When you have a port can you shower? Can you swim? These are activities I have restrictions on now because of my catheter. Do you have any kind of restrictions? Any input would be appreciated.
ISN Artist

#9 Peggy

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Posted 02 September 2008 - 10:02 AM

Miocean - to answer your question .............yes you can shower and swim. It's under your skin and nothing sticks out so there's no problems doing that.

Warm hugs,

Peggy

#10 KarenL

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Posted 02 September 2008 - 11:05 AM

You can shower and swim and everything else with a port, there are no restrictions. Also, to correct one poster, the port is not in your vein, it is just under the skin. A tiny catheter is threaded into a nearby vein. It sticks because they use a needle to access the port. The thing is they almost can't miss because the port is bigger than a vein. Also, they have ones that are called low profile and are small, mine is the size of a dime. I also see that I was the only one not put to sleep for the procedure, I guess it depends on the doctor. Good luck.
Karen

#11 smac0719

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Posted 02 September 2008 - 01:20 PM

Thanks again everyone. I am really grateful for the information received. It really gives me a lot to consider. I'm glad there aren't any water restrictions as well, miocean. Living in FL it's hard to stay away from it and with the tightness, fatigue and normal aches and pains I don't sit in the tub much anymore.

I have my next back injection tomorrow morning. I think I'm just going to ask for the anesthesiologist right off the bat since he's the one who ends up putting in my IV after all others fail.

miocean - My primary gave me a script for topical lidocaine after hearing about the number of sticks and pain I go through with getting my basic blood work. It helps a lot with the discomfort (except for when they hit a tendon or ligament :angry: ). You still feel the pinch going in, but it does a good job of numbing the area and you don't feel the pain or discomfort while they are repositioning the needle to try to luck up on a vein. I have phlebotomists tell me they were going in "blind" in hopes of finding something. I have found that butterflies work the best when they are able to find one. It's bad enough that I had vein problems before the sclero, but now the tightness and thickness of my skin makes it even worse. They can't even get a needle through the top of my hand or anywhere lower than the crease in my arm.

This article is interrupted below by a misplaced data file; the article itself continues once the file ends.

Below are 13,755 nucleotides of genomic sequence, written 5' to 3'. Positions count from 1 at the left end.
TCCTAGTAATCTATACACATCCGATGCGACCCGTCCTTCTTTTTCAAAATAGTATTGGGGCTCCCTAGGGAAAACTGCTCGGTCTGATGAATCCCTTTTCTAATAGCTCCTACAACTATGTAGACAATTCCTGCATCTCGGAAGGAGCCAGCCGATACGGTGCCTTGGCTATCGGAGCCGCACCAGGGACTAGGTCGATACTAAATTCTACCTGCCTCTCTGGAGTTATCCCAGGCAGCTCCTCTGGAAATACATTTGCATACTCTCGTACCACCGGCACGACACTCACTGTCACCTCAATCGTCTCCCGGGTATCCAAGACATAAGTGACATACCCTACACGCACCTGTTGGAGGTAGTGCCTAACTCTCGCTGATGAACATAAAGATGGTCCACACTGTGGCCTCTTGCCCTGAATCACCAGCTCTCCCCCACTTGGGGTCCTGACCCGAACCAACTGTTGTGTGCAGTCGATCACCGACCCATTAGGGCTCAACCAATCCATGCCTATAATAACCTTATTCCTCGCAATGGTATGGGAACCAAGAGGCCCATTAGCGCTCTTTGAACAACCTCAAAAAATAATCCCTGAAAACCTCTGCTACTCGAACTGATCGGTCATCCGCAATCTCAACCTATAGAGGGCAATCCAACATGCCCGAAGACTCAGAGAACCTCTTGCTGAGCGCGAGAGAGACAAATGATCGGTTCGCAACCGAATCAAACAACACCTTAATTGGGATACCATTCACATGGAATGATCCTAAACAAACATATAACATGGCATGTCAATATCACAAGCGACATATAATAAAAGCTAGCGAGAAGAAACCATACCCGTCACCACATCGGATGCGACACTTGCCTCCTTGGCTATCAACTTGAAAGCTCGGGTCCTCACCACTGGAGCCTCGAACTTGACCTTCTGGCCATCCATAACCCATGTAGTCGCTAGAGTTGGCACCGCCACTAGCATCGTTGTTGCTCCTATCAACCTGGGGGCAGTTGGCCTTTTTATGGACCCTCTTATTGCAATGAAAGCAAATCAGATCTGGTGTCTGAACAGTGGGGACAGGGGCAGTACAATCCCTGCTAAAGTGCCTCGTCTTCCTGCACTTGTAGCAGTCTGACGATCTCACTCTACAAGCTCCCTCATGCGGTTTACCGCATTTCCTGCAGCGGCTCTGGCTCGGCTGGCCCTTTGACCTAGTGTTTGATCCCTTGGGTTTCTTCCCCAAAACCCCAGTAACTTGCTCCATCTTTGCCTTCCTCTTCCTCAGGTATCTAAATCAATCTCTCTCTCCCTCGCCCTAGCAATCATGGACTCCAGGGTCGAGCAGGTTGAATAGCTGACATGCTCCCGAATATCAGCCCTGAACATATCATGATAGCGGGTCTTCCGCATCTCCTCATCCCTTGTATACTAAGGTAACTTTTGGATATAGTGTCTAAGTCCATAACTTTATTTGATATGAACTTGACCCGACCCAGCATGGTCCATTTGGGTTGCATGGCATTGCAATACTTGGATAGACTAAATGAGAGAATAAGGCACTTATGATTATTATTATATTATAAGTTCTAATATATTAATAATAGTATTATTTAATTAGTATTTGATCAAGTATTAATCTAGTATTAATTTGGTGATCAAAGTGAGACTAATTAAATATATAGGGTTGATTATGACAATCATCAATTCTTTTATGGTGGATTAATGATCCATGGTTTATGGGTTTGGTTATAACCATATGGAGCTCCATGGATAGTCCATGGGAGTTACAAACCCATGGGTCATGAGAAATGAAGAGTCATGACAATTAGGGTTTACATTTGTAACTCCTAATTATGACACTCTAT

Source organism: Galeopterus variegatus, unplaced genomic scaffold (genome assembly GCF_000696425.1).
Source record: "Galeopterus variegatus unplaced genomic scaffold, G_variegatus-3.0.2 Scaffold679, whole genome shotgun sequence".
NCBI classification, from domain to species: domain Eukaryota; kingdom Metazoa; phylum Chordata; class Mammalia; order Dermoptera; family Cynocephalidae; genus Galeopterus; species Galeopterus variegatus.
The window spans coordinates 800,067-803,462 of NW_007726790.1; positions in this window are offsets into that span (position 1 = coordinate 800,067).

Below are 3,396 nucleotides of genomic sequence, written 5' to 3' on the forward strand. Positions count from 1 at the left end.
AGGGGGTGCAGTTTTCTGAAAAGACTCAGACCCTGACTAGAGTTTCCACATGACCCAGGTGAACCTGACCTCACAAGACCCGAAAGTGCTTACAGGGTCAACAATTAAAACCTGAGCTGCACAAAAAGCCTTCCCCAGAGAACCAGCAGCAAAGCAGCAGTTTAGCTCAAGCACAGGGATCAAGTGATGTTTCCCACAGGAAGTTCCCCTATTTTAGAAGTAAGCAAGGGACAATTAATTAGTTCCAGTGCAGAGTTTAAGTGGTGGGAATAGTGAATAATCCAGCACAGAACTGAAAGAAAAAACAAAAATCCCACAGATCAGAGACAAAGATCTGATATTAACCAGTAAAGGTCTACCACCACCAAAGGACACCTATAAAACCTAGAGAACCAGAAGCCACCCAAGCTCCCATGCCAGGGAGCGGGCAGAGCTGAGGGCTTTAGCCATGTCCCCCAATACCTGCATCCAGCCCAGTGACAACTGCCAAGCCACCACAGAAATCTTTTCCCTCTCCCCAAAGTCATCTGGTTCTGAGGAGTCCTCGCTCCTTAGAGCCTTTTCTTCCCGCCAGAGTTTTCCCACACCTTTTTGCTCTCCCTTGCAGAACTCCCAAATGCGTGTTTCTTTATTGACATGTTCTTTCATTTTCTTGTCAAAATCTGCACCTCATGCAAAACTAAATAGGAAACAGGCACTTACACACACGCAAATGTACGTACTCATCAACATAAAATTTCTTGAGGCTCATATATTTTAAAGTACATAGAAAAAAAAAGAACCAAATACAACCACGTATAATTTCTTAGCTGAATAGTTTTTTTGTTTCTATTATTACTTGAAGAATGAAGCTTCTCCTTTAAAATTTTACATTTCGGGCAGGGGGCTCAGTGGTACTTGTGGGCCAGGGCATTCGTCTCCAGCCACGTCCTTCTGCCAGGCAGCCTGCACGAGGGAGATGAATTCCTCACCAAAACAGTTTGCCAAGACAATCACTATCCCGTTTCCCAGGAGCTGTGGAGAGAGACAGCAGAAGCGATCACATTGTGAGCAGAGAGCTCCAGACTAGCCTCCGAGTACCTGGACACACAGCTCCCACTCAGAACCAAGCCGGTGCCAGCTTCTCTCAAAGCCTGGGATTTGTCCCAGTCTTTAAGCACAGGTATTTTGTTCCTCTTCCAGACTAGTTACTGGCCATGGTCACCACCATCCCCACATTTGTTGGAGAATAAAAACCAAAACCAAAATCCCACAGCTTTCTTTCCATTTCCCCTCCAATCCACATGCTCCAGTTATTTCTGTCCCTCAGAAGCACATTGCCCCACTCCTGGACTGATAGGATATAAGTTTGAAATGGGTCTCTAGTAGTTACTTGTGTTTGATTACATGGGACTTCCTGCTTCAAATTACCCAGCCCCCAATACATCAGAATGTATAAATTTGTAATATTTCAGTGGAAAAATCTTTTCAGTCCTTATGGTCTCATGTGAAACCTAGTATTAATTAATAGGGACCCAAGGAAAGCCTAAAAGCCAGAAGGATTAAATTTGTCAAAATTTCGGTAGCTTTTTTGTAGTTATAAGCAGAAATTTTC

I may have Scleroderma, but Scleroderma doesn't have me!

#12 RememberingToSmile

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Posted 07 September 2008 - 09:27 AM

Smac - did the anesthesiologist have any advice?

Peggy - any trouble getting the port flushed?



I am still uncertain about my port. It was painfree and a non-issue for a week, then I was trying on a top with raised arms and it started to pinch and be be uncomfortable again.

I am wondering if it is the way my tight skin is pulling at it. Or maybe the vascular issues I have with my arms is also present in other veins, too. Earlier, the doctor said the position looked right by X-ray.

I'll give it some rest and time, and hopfully it will be functional for the next round of infusions.

-RTS

#13 smac0719

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Posted 07 September 2008 - 12:11 PM

RTS,

The anesthesiologist agreed with getting the port if I have such trouble with sticks. He did admit that he went in blind, but only because I was able to tell him where the vein was. He said he normally doesn't do that, but figured I knew what I was talking about. He mentioned that I had a lot of scar tissue at that sight. I haven't spoken with my rheumatologist yet. I had an appt on 8/29 and totally forgot about it. Talk about short term memory. That appointment did not get on my calendar. It was on my bulletin board and I still forgot. Hopefully I can get in soon.
I may have Scleroderma, but Scleroderma doesn't have me!

#14 Peggy

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Posted 08 September 2008 - 04:12 AM

I had the port flushed out last week and it went really well. She admitted she should have told me to come in to have it done if I wasn't getting treatments. It only took about 10 minutes. I am so thankful for this site as I would have never had any idea that I needed this done. Thanks again.

Warm hugs,

Peggy

#15 RememberingToSmile

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Posted 03 October 2008 - 08:44 AM

Hi All-

Just a quick update -

After just over 2 months, I am finally getting used to my port. We aren't completely comfortable with each other, yet. It hurts some when I bump it, but no more sharp or pulling discomfort. My skin is still quite taunt across it, but the incision has healed nicely.

It has made the last two IV infusions do-able, although I still have them try to draw blood directly from a vein before using the port.

-RTS

#16 smac0719

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Posted 03 October 2008 - 09:43 AM

That's great RTS! I spoke with my rheumatologist about getting a port and he advised to keep the thought on the forefront, but he doesn't want to act on it right away since I'm not going to doing anymore IV's in the near future. He wants to wait until I begin to have a lot of trouble again (didn't have problems the last few blood draws).

I had my labs done yesterday and asked the phlebotomist her thoughts about ports. She said she doesn't mind them and prefers them, but a lot of nurses don't and still like to try a vein stick. Crazy!
I may have Scleroderma, but Scleroderma doesn't have me!